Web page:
So every so often, I think to myself, "Hey! Remember that 'Captain Action' open submissions call that Moonstone Books put out? Although my idea didn't win, being beaten out by longtime industry veteran Fabian Nicieza, I thought it was a pretty good concept. I should put the pitch up on my blog."
And then I can never find it on my hard drive, and I give up. So today, I'm not giving up! Today, you will hear about my idea for Captain Action: The Comic!
Obviously, this is based on the classic Captain Action toy from the 1960s, which was a superhero action figure that you could buy additional outfits for, with each outfit being the outfit of another superhero. So you'd buy the one figure, but you could make him look like Batman, Superman, the Lone Ranger, Aquaman, Buck Rogers...
I took this idea and ran with it for my series pitch. The idea was that it was set in a "developed" comics universe, one with lots of existing superheroes and supervillains, and that there was kind of a social connection between the superheroes. If you proved yourself, you were accepted into the superhero "community". And if you really proved yourself, you were put in touch with the superheroes' secret weapon--Captain Action. Nobody knew who he really was, but he was a master of disguise so brilliant that he could impersonate any superhero, powers and all.
Each issue would be a sort of superhero version of Mission: Impossible combined with the Unknown Soldier. One of the characters would be Captain Action, but the readers wouldn't necessarily know any more than the characters. Always, he'd have to impersonate his target flawlessly, lest he give away his own existence to the supervillain community. (One sample plot involved him having to impersonate a Superman-type hero in order to foil a death-trap that takes advantage of that hero's specific weaknesses...not only does he have to survive it, but he has to do so in a way that doesn't reveal that he's not that other hero.)
With each story, a few tiny clues as to Captain Action's real identity would be revealed, until about five years in, the readers would learn the truth: He's actually the future self of this world's most nefarious supervillain, a Doctor Doom/Lex Luthor megalomaniac who's constantly trying to rule the world. In the future, he would have tried to blackmail the world with a device that could shift the Earth out of its orbit...but in the resultant battle with Earth's heroes, he wound up actually using it, sending Earth spinning into space. In the slow, bitter apocalypse of the Earth's cooling off that followed, he realized the folly of his ways and spent his time as the last survivor building a time machine to undo his mistake by helping the heroes out.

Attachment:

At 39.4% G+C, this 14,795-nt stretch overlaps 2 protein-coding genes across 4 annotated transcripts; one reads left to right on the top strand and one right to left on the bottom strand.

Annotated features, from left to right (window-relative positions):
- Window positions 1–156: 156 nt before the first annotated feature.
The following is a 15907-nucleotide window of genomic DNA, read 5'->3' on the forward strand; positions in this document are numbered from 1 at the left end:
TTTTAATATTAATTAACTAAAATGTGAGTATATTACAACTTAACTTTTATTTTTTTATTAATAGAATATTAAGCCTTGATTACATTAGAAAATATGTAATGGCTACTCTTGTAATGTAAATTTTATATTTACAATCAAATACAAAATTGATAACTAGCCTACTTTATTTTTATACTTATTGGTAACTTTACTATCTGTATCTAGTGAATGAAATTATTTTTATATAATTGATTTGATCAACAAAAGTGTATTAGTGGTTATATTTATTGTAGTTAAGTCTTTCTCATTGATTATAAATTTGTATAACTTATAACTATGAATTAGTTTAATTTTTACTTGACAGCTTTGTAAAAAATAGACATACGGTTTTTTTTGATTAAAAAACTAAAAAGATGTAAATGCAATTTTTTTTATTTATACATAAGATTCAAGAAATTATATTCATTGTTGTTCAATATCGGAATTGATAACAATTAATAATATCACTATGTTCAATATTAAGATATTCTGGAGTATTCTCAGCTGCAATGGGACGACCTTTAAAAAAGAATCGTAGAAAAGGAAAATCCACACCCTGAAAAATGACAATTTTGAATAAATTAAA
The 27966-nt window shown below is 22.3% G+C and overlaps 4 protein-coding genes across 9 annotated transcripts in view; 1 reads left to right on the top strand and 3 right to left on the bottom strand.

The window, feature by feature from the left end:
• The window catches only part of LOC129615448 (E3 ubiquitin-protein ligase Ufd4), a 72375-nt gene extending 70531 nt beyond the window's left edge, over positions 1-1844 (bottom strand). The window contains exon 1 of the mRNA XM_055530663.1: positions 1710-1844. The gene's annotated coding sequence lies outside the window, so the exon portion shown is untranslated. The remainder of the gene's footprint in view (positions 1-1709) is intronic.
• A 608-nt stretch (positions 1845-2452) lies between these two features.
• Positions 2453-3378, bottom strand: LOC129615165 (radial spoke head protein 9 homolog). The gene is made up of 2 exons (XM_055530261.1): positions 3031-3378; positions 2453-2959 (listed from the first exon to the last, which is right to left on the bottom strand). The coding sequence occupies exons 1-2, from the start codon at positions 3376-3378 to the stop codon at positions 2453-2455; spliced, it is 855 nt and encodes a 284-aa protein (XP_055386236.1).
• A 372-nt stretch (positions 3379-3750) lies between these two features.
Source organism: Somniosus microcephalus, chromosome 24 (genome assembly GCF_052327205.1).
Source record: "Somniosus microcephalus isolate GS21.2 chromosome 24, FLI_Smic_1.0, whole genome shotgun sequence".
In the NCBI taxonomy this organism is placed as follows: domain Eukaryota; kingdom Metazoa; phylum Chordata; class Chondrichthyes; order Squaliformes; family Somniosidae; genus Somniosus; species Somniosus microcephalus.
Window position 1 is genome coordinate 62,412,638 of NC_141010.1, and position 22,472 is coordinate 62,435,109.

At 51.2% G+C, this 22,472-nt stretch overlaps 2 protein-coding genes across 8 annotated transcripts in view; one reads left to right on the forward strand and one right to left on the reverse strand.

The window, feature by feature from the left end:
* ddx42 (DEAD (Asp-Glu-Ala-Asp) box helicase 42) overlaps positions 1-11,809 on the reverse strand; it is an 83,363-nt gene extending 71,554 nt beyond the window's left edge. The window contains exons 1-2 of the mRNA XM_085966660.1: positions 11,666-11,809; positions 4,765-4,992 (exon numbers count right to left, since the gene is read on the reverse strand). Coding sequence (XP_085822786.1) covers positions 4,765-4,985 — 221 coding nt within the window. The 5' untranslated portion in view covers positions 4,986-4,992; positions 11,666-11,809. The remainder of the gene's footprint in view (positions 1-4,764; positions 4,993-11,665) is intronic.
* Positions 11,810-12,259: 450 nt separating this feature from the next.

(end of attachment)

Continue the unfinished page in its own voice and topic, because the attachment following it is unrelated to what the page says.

That's not the whole thing, of course; I actually had about ten paragraphs describing sample plots, various scenarios that I thought would highlight the possibilities of a hero who could be anyone. But it was a while ago, and my memory's not perfect. This should give you the gist, though.
Friday, November 14, 2008
The Long, Difficult Task Of Recycling My Old Ideas
Posted by John Seavey at 6:49 AM
Labels: comics, crazy ideas, fragments, proposals
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That's actually a pretty neat way to work in the whole one-man-many-heroes thing of the toy. Would the superheroes in the comic have been strict analogues of the suits the original toy had, or would it have been more open?
I had no idea Moonstone had put out an open submission call; I wish I could have submitted something, but I guess it's unlikely they would've picked me over a guy who used to write X-Men. Does Nicieza's version use the disguise aspect?
I actually had a Captain Action growing up. I was born in '84, but my dad let me play with his from when he was a kid, and he also gave me his old 12" GI Joes, so they went together in my mind; I'd play a WWII adventure, and there just happened to be a superhero who helped the soldiers out.
I seem to remember thinking Captain Action had some kind of vague nautical theme because of the hat and maybe that jagged knife. My dad's CA also had a missing hand, so I think I worked it in that his hand had been eaten by a shark (pre Peter David on Aquaman!)
It's probably best that I didn't get to write that comic and infuse it with my six-year-old boy continuity.
This is like a much better version of that Walter Melon cartoon (it was about temping for action heroes).
Certainly an interesting pitch. I'd be curious to see the story unfold. Thanks for sharing.
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